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May 16, 2018 06:02 PM

South Dakota Boarding School Secrets

It sounds like something out of a movie. Children taken from their homes and families, forced to act a certain way and falling victim to abuse.

Only for many Native American families the nightmare was real. 

In the early 1900s, Native American children were sent to boarding schools with the promise of an education.  

KELOLAND News looks back at a time in South Dakota history that not many people know about. 

Every year around the same time, Sisseton Wahpeton Sioux tribal member Jon Eagle gets an eery feeling. 

"When it comes to the fall time, I have a funny feeling all the time," said Eagle. 

Eagle was one of thousands of Native American kids who were forced to go to the Tekawitha orphanage and boarding school every year. 

"Not only going there but my being away from family and the compassion they had for me and all the stuff like that. I missed that," said Eagle. 

In 1851, the Indian Appropriations Act was put into law requiring all Native children to attend school, if they didn't, there were repercussions for the families.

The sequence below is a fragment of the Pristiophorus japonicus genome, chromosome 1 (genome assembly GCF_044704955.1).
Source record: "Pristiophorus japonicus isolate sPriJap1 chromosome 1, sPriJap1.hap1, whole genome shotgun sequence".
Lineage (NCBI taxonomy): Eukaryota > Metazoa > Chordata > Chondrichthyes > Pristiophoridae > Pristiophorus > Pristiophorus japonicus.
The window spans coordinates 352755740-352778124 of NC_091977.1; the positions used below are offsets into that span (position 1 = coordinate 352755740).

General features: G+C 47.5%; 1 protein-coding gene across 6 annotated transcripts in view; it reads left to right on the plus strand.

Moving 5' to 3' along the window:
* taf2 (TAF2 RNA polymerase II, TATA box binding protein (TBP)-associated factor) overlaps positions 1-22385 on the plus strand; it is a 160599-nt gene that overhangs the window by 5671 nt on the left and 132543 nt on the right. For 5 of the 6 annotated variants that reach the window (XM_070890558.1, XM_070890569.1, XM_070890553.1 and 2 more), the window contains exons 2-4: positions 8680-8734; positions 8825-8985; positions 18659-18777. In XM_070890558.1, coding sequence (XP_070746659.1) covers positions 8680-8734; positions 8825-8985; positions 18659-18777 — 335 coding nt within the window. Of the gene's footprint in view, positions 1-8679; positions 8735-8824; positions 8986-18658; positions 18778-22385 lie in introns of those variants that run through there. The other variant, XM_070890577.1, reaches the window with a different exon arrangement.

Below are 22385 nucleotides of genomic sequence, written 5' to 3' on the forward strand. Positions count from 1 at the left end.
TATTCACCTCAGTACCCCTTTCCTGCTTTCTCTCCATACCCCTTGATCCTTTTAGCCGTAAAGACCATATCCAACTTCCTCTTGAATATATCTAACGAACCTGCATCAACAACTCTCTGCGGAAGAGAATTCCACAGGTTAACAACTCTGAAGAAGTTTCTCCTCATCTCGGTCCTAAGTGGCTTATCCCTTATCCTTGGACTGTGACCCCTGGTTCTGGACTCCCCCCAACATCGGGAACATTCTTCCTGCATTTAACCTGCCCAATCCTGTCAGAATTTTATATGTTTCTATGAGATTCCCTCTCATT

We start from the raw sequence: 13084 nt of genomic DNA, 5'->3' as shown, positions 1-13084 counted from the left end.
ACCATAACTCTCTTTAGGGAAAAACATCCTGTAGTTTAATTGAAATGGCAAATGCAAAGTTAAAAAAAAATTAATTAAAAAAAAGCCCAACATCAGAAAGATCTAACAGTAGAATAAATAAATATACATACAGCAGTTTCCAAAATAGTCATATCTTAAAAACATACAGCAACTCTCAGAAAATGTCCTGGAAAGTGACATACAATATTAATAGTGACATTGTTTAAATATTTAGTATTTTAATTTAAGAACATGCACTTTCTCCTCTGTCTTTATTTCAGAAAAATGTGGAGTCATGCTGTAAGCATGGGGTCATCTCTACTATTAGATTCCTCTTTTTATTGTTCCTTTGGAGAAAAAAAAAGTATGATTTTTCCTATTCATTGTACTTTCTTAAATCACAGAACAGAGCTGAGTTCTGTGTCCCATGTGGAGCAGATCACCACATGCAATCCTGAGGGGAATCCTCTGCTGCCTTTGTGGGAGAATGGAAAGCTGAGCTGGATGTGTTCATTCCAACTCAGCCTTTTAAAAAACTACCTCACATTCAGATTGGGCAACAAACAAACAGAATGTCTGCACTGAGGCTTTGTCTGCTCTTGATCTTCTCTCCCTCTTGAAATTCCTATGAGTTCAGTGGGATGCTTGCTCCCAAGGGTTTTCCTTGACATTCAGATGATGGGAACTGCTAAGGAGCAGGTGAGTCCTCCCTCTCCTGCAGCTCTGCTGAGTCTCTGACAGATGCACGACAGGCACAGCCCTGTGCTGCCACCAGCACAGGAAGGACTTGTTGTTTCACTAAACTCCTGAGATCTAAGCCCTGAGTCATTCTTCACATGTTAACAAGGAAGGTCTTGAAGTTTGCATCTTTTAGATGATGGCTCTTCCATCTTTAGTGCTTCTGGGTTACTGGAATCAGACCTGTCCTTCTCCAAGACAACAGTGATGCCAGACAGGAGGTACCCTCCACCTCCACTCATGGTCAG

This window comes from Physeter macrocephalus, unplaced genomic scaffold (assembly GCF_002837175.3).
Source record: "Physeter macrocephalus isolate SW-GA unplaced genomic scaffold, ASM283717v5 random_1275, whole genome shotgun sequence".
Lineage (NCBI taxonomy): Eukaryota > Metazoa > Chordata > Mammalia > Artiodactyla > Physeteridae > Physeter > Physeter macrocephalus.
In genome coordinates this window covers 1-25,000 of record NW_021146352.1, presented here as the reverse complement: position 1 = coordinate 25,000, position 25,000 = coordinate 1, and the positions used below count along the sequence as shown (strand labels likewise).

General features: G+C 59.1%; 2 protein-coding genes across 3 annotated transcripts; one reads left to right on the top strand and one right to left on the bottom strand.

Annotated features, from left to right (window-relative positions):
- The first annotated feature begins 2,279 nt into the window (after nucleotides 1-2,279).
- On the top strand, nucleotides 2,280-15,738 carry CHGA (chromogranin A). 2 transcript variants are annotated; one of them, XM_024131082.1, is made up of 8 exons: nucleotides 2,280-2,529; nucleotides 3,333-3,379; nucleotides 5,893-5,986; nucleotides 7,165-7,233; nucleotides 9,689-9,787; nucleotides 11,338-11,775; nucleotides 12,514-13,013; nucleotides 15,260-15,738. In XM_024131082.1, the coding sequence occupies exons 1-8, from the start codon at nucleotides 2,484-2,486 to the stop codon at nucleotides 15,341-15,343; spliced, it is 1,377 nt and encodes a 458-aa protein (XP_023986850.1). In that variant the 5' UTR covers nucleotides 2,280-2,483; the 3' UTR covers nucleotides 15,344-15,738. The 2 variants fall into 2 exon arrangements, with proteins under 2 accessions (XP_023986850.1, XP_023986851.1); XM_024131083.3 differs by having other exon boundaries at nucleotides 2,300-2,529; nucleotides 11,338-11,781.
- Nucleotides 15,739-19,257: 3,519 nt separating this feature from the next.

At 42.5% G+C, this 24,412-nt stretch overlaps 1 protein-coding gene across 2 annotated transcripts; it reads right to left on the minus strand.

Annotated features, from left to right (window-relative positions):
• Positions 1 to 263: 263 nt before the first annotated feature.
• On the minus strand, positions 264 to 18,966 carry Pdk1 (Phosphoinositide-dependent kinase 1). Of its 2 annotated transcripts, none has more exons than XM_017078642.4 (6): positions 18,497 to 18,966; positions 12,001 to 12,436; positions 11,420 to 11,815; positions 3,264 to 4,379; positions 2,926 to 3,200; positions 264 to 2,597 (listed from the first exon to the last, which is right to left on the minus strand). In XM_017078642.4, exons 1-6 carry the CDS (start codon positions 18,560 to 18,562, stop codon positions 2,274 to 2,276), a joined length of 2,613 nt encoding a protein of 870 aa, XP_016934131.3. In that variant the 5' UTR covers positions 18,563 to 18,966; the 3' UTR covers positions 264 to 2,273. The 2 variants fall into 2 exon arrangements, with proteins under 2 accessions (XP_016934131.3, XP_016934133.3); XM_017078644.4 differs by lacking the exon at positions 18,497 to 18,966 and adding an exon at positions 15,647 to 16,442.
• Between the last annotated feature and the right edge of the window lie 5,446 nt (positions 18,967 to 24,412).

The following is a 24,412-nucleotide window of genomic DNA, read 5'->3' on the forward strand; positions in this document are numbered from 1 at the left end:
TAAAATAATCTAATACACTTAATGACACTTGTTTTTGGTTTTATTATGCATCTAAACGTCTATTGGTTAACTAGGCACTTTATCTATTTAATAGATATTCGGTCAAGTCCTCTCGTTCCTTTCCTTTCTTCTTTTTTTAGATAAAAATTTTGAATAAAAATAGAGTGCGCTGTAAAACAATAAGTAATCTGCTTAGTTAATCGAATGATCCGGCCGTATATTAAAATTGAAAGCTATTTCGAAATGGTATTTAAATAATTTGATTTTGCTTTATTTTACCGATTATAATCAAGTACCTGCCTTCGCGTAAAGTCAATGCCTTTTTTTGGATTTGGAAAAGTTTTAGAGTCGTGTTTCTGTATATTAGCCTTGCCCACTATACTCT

"The boarding school era is of course, I sort of break things down into, which actually was sort of a genocide era," said Sisseton Wahpeton Tribal Historian/Archivist Tamara St. John. 

In that era, Tamara St. John says the federal government's mantra was "Kill the Indian, Save the Man". 

"It spelled out the cutting off of your kinship ties, the separation from family, from traditions, from everything cultural," said St. John. 

While at school, kids couldn't speak their own language, had to cut their long hair, couldn't practice their religion, and were stripped of the only identity they knew. 

"It was strange for me and I tried to get adjusted as much as I can," said Eagle. 

There have been lawsuits about the horrific things that happened at some of the schools, including physical, emotional, and sexual abuse by the priests and nuns.

"A lot of those that were there have expressed to me that they knew their mother or grandparents had no idea what was happening to them. The level of abuse that was occurring there," said St. John. 

It went on for decades without anyone stepping in to help the children in the Tekawitha boarding school and others across the state. 



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